Sunflowers – The flower of 2015

Sunflowers – The flower of 2015

Growing the tallest sunflower has a similar fascination to growing the heaviest pumpkin: it’s the gardening story that makes the local newspaper. To some sunflowers have become quite trendy: if you don’t sprinkle the seeds on your porridge you invest a small fortune feeding them to wild birds. Perhaps you buy them as cut flowers? Not necessarily for cottage-garden effect, more likely a contemporary, minimalist look. Seed racks seem to offer an array of varieties, single, double, tall, short, multi-headed. Most seem a far cry from those tall, unstable, gangly creatures we grew as kids. They are attractive to bees and good for pollinating insects; the seed heads are a natural source of food for birds in fall and winter. Altogether a wildlife friendly subject to grow.




[caption id="attachment_9914" align="alignleft" width="550"]Sunflowers loved by bees Sunflowers loved by bees[/caption]

Maybe you hate their harsh, brash colour in the confine of your garden? A field of them in Provence is fine, but they are not great alongside the shrub roses. If that’s your view then think again. Apparently sunflowers are in, on trend, must have flowers in 2015:


In 2014, poppies were the on-trend flower because of the centenary of the First World War. In 2015, it will be sunflowers – although no one really knows why. Fleuroselect, an international organisation for the ornamental plants industry, decided its first marketing campaign to get behind a single plant should be for the sunflower – so that's what's going to happen”. Matthew Appleby, The Telegraph – 4th January 2015


So there you have it – sunflowers are the flower for 2015.


3 Exotic sunflower colour (1280x853)


How to grow annual sunflowers


Sunflowers need an open sunny position – ideally six hours or more of direct sunlight a day. If you live in a warm climate then you can sow the seed directly into the open ground where they are to flower. Those of us in more temperate regions usually get best results by sowing on a sunny windowsill indoors or in a greenhouse or conservatory. Sunflowers are damaged by frost so you should keep them protected until danger of frost has passed.


Don’t sow too early. If you do you will have leggy, weak plants by the time you plant them out. Sow about four to six weeks before planting out time.


Sow in a growing medium suitable for seeds, or in a multi-purpose growing medium that is OK for seed sowing (check on the pack).


Seed is large enough to sow individually, either into 9cm (3.5”) pots or large cells in a cell tray. If sowing seed you have collected or kept from a previous year sow two or three seeds per cell/pot and weed out the weaker seedlings leaving just the strongest.


If you are sowing fresh shop bought seeds then you should only need to sow one seed per cell, pushing it into the surface of the growing medium so that it is covered to a depth of 1cm (0.5”).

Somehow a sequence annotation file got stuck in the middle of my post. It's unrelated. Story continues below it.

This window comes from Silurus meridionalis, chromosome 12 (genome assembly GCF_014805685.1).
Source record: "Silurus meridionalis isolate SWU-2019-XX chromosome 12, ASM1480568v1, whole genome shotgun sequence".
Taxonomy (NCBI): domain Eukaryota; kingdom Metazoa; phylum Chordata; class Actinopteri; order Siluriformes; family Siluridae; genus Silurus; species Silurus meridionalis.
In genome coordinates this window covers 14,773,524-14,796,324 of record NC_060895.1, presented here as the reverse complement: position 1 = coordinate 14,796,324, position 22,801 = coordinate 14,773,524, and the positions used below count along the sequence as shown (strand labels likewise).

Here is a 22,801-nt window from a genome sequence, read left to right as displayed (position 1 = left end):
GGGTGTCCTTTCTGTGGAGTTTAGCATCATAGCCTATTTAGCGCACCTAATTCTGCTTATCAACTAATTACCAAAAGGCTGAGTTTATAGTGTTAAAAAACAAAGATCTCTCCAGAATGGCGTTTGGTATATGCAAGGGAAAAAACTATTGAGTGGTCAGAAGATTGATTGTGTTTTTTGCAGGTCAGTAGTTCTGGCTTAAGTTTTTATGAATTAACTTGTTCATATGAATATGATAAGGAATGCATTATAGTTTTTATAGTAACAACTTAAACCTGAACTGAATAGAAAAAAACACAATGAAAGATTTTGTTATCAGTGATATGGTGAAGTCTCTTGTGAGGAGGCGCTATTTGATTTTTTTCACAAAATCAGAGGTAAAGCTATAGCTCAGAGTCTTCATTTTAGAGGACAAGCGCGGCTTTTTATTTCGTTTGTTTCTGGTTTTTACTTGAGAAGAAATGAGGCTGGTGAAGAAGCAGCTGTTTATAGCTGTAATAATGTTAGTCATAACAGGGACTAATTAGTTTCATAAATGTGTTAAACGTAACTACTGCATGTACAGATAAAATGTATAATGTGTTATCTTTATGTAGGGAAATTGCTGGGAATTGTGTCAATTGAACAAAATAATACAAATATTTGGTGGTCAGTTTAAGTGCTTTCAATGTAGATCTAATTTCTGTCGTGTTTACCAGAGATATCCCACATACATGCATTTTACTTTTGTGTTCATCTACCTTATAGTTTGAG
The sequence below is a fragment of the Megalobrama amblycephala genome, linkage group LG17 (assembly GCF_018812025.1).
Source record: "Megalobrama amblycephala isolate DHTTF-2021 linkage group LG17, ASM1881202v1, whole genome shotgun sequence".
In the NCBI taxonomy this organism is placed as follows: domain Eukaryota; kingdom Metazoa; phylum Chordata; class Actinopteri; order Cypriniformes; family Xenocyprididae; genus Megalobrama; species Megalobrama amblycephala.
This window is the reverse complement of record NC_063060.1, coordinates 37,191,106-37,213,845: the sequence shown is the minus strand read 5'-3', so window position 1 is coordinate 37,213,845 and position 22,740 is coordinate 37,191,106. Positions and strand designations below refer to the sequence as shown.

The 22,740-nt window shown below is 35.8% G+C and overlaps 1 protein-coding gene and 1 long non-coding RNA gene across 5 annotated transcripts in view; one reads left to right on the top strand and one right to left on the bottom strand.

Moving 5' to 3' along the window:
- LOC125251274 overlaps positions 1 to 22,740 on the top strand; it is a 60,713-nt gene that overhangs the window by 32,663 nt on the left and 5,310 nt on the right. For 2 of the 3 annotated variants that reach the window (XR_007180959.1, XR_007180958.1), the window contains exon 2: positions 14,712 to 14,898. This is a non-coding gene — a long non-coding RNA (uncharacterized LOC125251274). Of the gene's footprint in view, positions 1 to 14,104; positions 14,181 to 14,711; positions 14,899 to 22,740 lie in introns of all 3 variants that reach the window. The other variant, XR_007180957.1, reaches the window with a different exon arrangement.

Keep the soil moist. Once the seedlings are a few centimetres (3”) high you can give them a weak liquid feed to strengthen them before you plant them out.  Spacing obviously depends on the variety. Large growing sunflowers should be spaced 30-45cm (12-18”) apart. Remember a sheltered and sunny spot is essential




[caption id="attachment_9916" align="alignleft" width="550"]Perennial helianthus variety Perennial helianthus variety[/caption]

 


 


There are also perennial sunflowers


Perennial varieties of helianthus are usually clump forming, or rather spreading herbaceous plants. Some can be invasive, but generally they are easy to grow and reliable. Most need some support.


Undoubtedly the most popular is the lovely Helianthus ‘Lemon Queen’. Pale yellow: a real delight in the fall sunshine!


Helianthus 'Lemon queen'


What to grow sunflowers with


Sunflowers bloom in late summer and fall. They look great on the vegetable plot with nasturtiums, chard and kale.


They associate well with hot coloured perennials: rudbeckias, heleniums, crocosmias and of course dahlias.


Planted with any type of dahlia in shades or red, yellow, orange, apricot they look just amazing.  


The more exotically coloured varieties look great in tropical schemes with cannas, bananas, and anything with big leaves.


The look fabulously retro inn narrow borders along a fence…………..let’s not get carried away!


Sunflowers in the walled garden


Sunflower facts


The sunflower is the state flower of Kansas


The Jerusalem artichoke is a member of the sunflower family


The Incas worshipped the sunflower symbol as an image of the sun god


Sunflowers follow the sun: in the Northern hemisphere they face east in the morning and west by the end of the day


American Indians placed bowls of sunflower seeds on the graves of the dead


Sunflowers are food for the larvae of many lepidopterans – you might think birds are attracted to the seeds – they also seek out the grubs!


sunflowers in variety